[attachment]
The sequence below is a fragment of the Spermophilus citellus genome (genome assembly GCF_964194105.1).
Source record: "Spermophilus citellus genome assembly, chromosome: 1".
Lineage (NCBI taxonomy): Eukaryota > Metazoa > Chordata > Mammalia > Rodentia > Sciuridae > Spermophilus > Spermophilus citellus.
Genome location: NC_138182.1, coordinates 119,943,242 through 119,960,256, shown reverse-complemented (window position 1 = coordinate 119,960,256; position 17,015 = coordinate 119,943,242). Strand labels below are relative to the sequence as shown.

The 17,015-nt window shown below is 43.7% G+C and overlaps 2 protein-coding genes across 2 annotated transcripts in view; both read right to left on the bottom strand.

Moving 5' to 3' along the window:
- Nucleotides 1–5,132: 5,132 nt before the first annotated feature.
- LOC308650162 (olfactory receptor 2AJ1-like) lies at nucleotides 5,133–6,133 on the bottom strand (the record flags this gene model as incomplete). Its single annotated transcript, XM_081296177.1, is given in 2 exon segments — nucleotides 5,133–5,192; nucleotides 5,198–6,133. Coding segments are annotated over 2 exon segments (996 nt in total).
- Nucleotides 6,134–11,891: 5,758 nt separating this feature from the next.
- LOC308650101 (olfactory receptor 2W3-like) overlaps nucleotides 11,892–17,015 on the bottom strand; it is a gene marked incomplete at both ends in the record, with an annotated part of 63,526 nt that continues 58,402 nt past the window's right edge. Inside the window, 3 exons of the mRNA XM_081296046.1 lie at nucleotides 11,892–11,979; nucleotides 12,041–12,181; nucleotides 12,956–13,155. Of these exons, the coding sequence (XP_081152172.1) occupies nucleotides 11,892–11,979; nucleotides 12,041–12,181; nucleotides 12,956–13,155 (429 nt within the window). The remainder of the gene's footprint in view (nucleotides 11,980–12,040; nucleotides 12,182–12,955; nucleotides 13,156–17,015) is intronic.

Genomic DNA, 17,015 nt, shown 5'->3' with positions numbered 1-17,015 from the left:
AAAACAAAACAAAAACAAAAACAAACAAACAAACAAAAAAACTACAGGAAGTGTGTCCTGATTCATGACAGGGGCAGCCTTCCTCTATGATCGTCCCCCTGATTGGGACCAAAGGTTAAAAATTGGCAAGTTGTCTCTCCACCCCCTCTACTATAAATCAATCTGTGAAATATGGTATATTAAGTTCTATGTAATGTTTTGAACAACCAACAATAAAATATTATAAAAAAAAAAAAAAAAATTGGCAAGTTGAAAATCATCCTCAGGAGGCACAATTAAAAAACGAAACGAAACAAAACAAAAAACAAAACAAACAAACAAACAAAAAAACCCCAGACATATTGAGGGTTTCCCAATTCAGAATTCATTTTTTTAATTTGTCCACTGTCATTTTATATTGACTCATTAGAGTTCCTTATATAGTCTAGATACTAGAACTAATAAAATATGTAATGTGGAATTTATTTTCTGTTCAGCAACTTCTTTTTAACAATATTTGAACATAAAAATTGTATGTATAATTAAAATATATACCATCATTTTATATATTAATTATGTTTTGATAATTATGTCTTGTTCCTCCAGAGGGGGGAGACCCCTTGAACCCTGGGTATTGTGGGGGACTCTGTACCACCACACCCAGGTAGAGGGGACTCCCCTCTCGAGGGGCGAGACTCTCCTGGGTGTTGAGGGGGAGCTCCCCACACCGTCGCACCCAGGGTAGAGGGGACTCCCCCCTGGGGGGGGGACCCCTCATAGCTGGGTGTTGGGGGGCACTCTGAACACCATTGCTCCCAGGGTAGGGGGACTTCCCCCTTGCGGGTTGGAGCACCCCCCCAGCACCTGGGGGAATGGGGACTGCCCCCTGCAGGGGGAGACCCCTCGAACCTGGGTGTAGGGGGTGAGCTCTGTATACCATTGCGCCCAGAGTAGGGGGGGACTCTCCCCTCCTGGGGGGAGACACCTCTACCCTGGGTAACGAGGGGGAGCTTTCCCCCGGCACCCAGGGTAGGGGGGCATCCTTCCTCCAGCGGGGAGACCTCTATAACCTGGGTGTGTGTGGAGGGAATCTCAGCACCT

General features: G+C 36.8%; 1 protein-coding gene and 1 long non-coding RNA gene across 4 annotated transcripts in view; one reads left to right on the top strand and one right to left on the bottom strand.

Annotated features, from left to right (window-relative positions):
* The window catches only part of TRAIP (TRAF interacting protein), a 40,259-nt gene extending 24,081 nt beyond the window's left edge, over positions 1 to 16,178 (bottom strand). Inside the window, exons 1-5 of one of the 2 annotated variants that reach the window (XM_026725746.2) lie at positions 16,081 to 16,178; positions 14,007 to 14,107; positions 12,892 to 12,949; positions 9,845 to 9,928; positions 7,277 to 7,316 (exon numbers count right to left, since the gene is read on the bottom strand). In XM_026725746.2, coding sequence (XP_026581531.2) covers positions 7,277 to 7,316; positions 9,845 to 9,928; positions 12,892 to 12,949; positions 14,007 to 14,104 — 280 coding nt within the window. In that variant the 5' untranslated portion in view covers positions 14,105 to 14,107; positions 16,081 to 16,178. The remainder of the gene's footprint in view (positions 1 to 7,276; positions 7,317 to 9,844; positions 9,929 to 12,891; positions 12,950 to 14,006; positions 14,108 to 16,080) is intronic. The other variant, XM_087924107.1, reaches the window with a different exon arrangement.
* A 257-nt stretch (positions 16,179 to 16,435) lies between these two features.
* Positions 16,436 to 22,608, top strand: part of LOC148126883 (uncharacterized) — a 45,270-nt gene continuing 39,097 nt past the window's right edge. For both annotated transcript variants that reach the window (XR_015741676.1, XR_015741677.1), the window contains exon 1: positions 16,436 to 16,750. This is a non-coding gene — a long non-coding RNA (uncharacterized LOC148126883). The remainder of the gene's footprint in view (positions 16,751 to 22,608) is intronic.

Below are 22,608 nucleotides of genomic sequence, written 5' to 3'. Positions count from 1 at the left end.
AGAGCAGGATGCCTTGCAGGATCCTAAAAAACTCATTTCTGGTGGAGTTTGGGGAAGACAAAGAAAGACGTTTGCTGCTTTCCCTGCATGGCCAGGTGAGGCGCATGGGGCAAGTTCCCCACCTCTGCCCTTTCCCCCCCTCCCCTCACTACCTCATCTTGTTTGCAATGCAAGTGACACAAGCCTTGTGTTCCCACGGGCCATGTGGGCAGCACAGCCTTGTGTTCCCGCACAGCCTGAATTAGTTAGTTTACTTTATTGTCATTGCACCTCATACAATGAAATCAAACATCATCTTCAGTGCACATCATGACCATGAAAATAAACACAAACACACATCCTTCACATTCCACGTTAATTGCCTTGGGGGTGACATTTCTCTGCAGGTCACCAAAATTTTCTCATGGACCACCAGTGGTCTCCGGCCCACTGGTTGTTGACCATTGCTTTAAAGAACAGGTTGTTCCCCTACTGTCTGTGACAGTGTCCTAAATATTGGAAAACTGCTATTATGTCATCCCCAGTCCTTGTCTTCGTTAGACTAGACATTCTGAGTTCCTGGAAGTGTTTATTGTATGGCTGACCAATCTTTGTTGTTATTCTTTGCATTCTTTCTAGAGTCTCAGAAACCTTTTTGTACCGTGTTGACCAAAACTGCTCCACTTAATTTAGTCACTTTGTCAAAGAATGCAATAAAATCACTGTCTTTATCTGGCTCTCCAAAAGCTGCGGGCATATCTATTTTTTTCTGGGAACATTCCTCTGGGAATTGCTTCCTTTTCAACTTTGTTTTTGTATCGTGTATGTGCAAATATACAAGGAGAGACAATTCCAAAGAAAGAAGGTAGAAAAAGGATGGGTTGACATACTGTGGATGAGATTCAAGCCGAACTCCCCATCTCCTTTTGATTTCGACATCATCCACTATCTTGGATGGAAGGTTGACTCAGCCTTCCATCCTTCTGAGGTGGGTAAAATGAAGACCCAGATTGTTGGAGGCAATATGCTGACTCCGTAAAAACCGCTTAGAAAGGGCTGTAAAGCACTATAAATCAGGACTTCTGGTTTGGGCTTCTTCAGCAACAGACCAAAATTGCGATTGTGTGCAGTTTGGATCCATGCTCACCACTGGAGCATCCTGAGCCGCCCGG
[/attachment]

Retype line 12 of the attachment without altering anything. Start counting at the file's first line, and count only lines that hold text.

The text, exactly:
AAAACAAAACAAAAACAAAAACAAACAAACAAACAAAAAAACTACAGGAAGTGTGTCCTGATTCATGACAGGGGCAGCCTTCCTCTATGATCGTCCCCCTGATTGGGACCAAAGGTTAAAAATTGGCAAGTTGTCTCTCCACCCCCTCTACTATAAATCAATCTGTGAAATATGGTATATTAAGTTCTATGTAATGTTTTGAACAACCAACAATAAAATATTATAAAAAAAAAAAAAAAAATTGGCAAGTTGAAAATCATCCTCAGGAGGCACAATTAAAAAACGAAACGAAACAAAACAAAAAACAAAACAAACAAACAAACAAAAAAACCCCAGACATATTGAGGGTTTCCCAATTCAGAATTCATTTTTTTAATTTGTCCACTGTCATTTTATATTGACTCATTAGAGTTCCTTATATAGTCTAGATACTAGAACTAATAAAATATGTAATGTGGAATTTATTTTCTGTTCAGCAACTTCTTTTTAACAATATTTGAACATAAAAATTGTATGTATAATTAAAATATATACCATCATTTTATATATTAATTATGTTTTGATAATTATGTCTTGTTCCTCCAGAGGGGGGAGACCCCTTGAACCCTGGGTATTGTGGGGGACTCTGTACCACCACACCCAGGTAGAGGGGACTCCCCTCTCGAGGGGCGAGACTCTCCTGGGTGTTGAGGGGGAGCTCCCCACACCGTCGCACCCAGGGTAGAGGGGACTCCCCCCTGGGGGGGGGACCCCTCATAGCTGGGTGTTGGGGGGCACTCTGAACACCATTGCTCCCAGGGTAGGGGGACTTCCCCCTTGCGGGTTGGAGCACCCCCCCAGCACCTGGGGGAATGGGGACTGCCCCCTGCAGGGGGAGACCCCTCGAACCTGGGTGTAGGGGGTGAGCTCTGTATACCATTGCGCCCAGAGTAGGGGGGGACTCTCCCCTCCTGGGGGGAGACACCTCTACCCTGGGTAACGAGGGGGAGCTTTCCCCCGGCACCCAGGGTAGGGGGGCATCCTTCCTCCAGCGGGGAGACCTCTATAACCTGGGTGTGTGTGGAGGGAATCTCAGCACCT